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What to Do If You’re Rejected for a Loan

It’s disappointing to get denied a loan you really needed. You’re back at square one – now what? Don’t be discouraged. That loan might not be out of your reach yet. If a loan is truly your best option (remember that you have to repay it to avoid long-lasting debt), you still have a chance. Here’s what to do if you’re rejected for a loan.

what to do if you're denied for a loanUnderstand Why You Were Denied a Loan

Look at the cause to brainstorm a solution. Common reasons for being denied a loan include bad credit, insufficient or unverifiable income, and high debt-to-income ratio. They’re frustrating circumstances, but you can improve them. They’re not quick fixes, but addressing these issues will make it easier for you to borrow in the long run. That brings us to the next step on what to do if you’re rejected for a loan.

Think of Solutions

If you were denied a loan because of a low credit score, you can boost it. You can also request your free annual credit report  – if you catch any mistakes, contact the credit bureaus to correct them. If you were rejected because of your debt-to-income ratio, look into ways to lower it. The debt snowball method (where you pay the smallest debt first) is an effective way to pay down debt while giving you a strong sense of progress. You can also supplement your income with side gigs in order to pay off debt faster.

But for people in a bind, they might not have the time for a long-term strategy. If you need a quicker strategy, there are a couple of options to consider (with caution). For example, if you’re very close with someone who has good credit, you could ask them to be a co-signer. Although this might make getting approved for a loan easier, there is a level of risk for both of you – if you fail to repay, you’re both on the hook, and the co-signer’s credit score will decrease, too.

You can also improve your chances of getting a loan by using collateral. If you don’t have perfect credit, a collateral loan might be easier to get. The interest rates are also usually lower compared to unsecured loans. Furthermore, it provides short-term liquidity if you need money fast. With a collateral loan, you pledge assets such as your house or car to a lender – which they can seize and sell to recoup their money if you default on your payments. Before you commit to a collateral loan, it’s imperative that you strategize a repayment plan. Increasing your income and cutting costs will make repayments easier. You also won’t worry as much about losing your assets (though it’s good to have a backup plan).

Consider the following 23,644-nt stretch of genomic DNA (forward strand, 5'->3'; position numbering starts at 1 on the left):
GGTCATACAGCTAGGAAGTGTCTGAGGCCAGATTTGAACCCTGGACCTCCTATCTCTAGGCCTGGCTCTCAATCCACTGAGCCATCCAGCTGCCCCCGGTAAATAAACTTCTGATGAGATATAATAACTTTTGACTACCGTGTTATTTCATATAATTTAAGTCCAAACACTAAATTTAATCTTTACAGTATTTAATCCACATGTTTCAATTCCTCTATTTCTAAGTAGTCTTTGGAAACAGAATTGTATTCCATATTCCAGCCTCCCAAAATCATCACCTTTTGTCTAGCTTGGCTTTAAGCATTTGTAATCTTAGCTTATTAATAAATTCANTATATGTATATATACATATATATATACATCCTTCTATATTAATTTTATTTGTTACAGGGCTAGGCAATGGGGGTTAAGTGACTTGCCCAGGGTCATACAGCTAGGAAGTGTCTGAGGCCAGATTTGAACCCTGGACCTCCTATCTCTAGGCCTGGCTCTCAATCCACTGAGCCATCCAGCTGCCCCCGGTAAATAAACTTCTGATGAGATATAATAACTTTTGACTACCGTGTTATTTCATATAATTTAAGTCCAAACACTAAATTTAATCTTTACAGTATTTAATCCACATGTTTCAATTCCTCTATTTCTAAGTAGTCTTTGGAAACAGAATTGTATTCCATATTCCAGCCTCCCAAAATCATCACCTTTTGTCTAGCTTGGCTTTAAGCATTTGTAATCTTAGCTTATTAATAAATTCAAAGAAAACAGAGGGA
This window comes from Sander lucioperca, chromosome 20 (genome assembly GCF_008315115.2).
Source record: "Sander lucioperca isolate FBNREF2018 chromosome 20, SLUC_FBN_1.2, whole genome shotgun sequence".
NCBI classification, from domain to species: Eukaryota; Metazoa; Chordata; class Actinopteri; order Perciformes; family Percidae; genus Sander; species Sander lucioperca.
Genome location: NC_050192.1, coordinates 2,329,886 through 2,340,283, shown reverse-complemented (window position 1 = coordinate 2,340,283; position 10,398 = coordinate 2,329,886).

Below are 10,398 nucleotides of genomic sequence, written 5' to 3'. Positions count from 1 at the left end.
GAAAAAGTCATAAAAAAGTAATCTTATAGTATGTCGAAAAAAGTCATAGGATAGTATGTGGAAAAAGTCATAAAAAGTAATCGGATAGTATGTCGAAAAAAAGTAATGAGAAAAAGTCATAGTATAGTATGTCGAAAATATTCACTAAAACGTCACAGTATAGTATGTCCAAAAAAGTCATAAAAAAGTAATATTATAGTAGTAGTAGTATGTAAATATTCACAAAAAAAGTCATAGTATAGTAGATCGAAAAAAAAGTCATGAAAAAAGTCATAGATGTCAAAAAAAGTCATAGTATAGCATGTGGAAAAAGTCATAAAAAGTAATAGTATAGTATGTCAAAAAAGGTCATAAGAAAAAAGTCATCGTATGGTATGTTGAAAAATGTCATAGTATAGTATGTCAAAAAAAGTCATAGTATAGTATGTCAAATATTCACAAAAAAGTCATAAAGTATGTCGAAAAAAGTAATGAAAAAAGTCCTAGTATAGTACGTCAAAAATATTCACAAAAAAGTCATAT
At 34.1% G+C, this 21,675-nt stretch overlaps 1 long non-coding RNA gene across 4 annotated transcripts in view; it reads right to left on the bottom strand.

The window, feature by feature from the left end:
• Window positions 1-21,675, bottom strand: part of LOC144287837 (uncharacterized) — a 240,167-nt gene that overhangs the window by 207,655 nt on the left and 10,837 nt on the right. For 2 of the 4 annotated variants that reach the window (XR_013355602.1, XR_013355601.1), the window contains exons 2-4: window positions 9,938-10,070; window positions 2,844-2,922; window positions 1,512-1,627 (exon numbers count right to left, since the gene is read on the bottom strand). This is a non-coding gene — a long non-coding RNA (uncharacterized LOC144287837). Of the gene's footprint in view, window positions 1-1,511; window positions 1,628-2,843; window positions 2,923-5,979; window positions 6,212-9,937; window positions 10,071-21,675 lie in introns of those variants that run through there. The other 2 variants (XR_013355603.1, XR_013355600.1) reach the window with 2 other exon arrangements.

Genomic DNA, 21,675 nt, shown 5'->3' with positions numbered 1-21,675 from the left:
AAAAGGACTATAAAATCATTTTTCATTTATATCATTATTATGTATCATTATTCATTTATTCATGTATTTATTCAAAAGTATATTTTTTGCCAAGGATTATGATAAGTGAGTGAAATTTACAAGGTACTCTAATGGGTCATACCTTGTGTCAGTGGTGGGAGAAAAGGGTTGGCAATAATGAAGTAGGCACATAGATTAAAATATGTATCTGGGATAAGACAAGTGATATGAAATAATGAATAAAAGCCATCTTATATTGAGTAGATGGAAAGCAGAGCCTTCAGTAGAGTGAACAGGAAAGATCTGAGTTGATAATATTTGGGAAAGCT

Look Elsewhere For a Loan

Just because one place denied you a loan, doesn’t mean other places will. For example, if you just got a loan rejection from a bank, you might apply for a credit union personal loan. You would have to become a member of one, but credit unions offer loans with low rates and flexibility. A downside is that applying for multiple loans results in hard credit inquiries on your credit report, which lowers your credit score. However, if you think you can eventually increase your score again, you may want to apply for a credit union loan, which is usually one of the cheaper options.

Avoid Loan Sharks

Even the most sensible person might consider this when they’re desperate. A loan shark doesn’t require a credit report, which makes borrowing from them even more tempting. Though loan sharks might seem friendly at first, you’re going to find yourself in too deep.  They can either make threats for slow repayments, or pressure you into illegal activities to settle your debt. If you don’t know what to do if you’re rejected for a loan, find reputable, accredited resources to point you in the right direction.

It’s stressful to think about what to do if you’re rejected for a loan. Luckily, these tips will put you in better shape to apply for another one. If you get approved for one, again, don’t forget the end-goal of repayment – we’re right here to help if you need it.

If you need help paying off debt, call 800-769-3571 today to speak with one of our certified credit counselors. 

ABOUT AUTHOR / Rae Yen

Rae Yen is a marketing coordinator at ACCC. She wants to help others optimize their financial resources and plan accordingly.

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